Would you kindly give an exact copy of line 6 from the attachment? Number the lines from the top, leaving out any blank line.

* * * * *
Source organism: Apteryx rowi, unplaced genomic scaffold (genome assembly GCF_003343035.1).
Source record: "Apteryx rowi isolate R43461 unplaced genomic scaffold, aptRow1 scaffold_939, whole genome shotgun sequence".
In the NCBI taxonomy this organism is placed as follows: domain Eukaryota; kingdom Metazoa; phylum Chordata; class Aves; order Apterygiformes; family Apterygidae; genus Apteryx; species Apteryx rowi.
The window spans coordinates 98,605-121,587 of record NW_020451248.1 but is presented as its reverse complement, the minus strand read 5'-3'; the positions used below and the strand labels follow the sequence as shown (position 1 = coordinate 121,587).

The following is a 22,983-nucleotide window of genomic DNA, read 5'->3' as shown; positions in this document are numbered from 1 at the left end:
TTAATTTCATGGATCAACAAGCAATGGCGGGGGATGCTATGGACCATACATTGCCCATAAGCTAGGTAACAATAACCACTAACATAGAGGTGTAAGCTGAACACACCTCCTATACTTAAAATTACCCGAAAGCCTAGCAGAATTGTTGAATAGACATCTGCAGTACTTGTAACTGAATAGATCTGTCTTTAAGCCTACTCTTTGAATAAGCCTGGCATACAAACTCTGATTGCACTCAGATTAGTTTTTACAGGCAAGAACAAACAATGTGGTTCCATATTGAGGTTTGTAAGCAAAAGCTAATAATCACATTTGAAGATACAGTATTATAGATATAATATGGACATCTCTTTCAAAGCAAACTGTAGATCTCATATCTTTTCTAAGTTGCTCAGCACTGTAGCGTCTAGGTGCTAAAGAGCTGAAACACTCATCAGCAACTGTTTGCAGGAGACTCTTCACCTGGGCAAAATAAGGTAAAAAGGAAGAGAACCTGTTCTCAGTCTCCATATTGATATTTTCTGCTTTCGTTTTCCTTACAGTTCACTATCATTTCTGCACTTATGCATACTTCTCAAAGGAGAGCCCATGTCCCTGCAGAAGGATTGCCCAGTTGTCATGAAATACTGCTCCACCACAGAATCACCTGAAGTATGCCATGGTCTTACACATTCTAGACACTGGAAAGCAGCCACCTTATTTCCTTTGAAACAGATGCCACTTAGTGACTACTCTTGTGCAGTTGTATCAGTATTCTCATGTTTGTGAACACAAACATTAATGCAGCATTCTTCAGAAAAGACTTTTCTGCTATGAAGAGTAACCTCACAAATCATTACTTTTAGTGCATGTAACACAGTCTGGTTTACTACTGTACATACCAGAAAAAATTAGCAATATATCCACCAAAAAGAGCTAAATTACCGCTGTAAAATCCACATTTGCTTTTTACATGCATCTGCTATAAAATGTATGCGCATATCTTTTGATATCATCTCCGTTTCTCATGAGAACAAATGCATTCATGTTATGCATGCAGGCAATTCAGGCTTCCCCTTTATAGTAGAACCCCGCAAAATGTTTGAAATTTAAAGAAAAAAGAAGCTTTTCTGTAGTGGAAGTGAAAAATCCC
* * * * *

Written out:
TTAATTTCATGGATCAACAAGCAATGGCGGGGGATGCTATGGACCATACATTGCCCATAAGCTAGGTAACAATAACCACTAACATAGAGGTGTAAGCTGAACACACCTCCTATACTTAAAATTACCCGAAAGCCTAGCAGAATTGTTGAATAGACATCTGCAGTACTTGTAACTGAATAGATCTGTCTTTAAGCCTACTCTTTGAATAAGCCTGGCATACAAACTCTGATTGCACTCAGATTAGTTTTTACAGGCAAGAACAAACAATGTGGTTCCATATTGAGGTTTGTAAGCAAAAGCTAATAATCACATTTGAAGATACAGTATTATAGATATAATATGGACATCTCTTTCAAAGCAAACTGTAGATCTCATATCTTTTCTAAGTTGCTCAGCACTGTAGCGTCTAGGTGCTAAAGAGCTGAAACACTCATCAGCAACTGTTTGCAGGAGACTCTTCACCTGGGCAAAATAAGGTAAAAAGGAAGAGAACCTGTTCTCAGTCTCCATATTGATATTTTCTGCTTTCGTTTTCCTTACAGTTCACTATCATTTCTGCACTTATGCATACTTCTCAAAGGAGAGCCCATGTCCCTGCAGAAGGATTGCCCAGTTGTCATGAAATACTGCTCCACCACAGAATCACCTGAAGTATGCCATGGTCTTACACATTCTAGACACTGGAAAGCAGCCACCTTATTTCCTTTGAAACAGATGCCACTTAGTGACTACTCTTGTGCAGTTGTATCAGTATTCTCATGTTTGTGAACACAAACATTAATGCAGCATTCTTCAGAAAAGACTTTTCTGCTATGAAGAGTAACCTCACAAATCATTACTTTTAGTGCATGTAACACAGTCTGGTTTACTACTGTACATACCAGAAAAAATTAGCAATATATCCACCAAAAAGAGCTAAATTACCGCTGTAAAATCCACATTTGCTTTTTACATGCATCTGCTATAAAATGTATGCGCATATCTTTTGATATCATCTCCGTTTCTCATGAGAACAAATGCATTCATGTTATGCATGCAGGCAATTCAGGCTTCCCCTTTATAGTAGAACCCCGCAAAATGTTTGAAATTTAAAGAAAAAAGAAGCTTTTCTGTAGTGGAAGTGAAAAATCCC